Tuesday, May 26, 2009

I just spent Memorial Day weekend raking the leaves that are falling from the large maple tree in my backyard. It's a green blizzard out there! You may wonder, as anyone would, why the leaves are falling in Spring instead of Fall (actually, they also fall in Fall, so I get to rake twice a year). Is the tree sick, or dying? I wondered the same thing myself when it first started happening a few years ago. I searched the leaves for any sign of disease, but there was nothing--the leaf-stems were just neatly cut. Spotting a few aphids, I had the tree sprayed...but the leaves still fell. Finally I went on the Internet and found the cause: a wily creature called a petiole borer. This is a species of wasp that plants its eggs in the leaf-stems (or "petioles") of maple trees, so that the larvae chew through the stem. The leaves drop first, then later the grubs, which burrow under the soil and emerge the following Spring as tiny wasps. The Circle of Life! Apparently this seasonal infestation is not all that harmful to the tree, which grows back most of its leaves over the summer. Lucky me, because there seems to be little in the way of pest control--like Steven Segal, petiole borers are hard to kill.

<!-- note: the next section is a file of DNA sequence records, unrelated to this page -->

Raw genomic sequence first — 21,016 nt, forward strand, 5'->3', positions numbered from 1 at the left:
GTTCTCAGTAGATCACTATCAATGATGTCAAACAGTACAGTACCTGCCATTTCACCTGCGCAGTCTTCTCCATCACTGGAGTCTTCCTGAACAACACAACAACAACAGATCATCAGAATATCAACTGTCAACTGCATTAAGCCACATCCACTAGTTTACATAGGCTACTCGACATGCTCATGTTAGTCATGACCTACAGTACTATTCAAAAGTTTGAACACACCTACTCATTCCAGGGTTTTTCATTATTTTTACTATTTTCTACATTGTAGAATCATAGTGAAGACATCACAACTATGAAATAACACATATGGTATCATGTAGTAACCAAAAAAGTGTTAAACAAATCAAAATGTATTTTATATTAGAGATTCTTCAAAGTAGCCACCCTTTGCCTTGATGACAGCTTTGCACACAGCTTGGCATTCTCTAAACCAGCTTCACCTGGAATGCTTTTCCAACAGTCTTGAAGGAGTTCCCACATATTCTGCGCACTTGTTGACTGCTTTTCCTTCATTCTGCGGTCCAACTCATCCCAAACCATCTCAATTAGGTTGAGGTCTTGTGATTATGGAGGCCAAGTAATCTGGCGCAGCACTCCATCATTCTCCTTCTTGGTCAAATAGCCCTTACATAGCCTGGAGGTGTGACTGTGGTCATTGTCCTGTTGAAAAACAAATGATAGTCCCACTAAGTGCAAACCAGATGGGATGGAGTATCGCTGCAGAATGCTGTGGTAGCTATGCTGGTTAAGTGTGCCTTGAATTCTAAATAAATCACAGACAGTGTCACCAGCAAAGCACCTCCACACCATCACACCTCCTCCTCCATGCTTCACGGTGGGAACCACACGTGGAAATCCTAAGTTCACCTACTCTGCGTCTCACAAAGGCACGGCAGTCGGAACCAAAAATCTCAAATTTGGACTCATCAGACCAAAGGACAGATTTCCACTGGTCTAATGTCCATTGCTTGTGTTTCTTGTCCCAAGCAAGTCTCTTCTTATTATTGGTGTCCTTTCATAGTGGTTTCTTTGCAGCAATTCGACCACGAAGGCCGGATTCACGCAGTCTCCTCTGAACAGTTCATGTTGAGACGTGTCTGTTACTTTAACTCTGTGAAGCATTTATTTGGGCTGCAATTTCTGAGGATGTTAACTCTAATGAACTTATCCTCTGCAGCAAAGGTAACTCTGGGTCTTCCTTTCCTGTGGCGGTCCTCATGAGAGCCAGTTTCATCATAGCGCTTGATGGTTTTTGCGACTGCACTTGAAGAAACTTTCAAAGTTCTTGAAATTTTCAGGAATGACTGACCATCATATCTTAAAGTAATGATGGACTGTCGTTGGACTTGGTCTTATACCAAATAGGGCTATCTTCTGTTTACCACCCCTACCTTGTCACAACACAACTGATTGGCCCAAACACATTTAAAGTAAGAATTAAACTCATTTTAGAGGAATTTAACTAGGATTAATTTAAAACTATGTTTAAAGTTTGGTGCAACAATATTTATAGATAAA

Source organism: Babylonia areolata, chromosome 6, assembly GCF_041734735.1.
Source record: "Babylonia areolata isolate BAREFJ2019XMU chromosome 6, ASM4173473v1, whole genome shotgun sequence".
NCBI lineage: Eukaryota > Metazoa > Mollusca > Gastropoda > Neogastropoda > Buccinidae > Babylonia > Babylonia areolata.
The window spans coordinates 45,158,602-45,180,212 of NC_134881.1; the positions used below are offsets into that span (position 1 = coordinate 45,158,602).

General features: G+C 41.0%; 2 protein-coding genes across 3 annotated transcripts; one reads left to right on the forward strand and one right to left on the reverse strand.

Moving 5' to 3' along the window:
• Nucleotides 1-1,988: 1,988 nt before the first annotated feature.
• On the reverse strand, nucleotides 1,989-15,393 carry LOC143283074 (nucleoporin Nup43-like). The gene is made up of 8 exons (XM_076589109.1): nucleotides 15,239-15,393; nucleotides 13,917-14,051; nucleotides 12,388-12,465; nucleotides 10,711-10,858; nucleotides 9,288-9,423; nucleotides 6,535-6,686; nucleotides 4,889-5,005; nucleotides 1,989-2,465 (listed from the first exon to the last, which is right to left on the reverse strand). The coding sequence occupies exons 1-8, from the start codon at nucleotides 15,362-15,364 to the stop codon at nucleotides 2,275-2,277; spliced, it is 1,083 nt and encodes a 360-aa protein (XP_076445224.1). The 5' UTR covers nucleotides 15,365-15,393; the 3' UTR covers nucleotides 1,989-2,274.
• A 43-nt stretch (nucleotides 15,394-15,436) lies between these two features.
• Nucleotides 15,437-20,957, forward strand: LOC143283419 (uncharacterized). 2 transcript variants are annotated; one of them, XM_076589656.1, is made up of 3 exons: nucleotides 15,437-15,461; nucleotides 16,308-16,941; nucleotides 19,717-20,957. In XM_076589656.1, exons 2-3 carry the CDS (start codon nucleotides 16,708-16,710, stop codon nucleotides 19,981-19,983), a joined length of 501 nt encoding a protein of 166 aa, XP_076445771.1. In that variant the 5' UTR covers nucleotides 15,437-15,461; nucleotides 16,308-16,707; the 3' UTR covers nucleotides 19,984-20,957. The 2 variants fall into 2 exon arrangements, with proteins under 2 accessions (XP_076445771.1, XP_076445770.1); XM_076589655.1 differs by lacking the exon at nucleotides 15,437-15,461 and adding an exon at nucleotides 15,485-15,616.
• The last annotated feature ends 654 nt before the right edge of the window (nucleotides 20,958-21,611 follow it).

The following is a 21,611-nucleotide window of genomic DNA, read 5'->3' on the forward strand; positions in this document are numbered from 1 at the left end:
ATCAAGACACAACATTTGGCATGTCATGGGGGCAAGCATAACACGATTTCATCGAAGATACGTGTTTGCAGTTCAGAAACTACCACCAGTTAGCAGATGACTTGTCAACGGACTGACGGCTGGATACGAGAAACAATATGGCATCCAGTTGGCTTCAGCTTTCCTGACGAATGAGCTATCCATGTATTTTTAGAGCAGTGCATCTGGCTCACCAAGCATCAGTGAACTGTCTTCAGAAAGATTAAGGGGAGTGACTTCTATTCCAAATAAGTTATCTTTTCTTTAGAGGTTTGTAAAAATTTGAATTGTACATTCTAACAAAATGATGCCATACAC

And while I'm boring you with my petty gripes, why is it I don't have any friends who like to fish? I like to fish. As a kid growing up in California I spent my summers fishing almost every day, digging my own bait or buying live anchovies on the Belmont Pier, but somehow I never made any friends who were equally into fishing--I couldn't even get my own son into it! It's a cruel sport, they say, and I have to admit it is an awful thing to do to a living creature (yet no more horrible than the fate of all our meat). So I rarely fish anymore, or if I do I fish alone.


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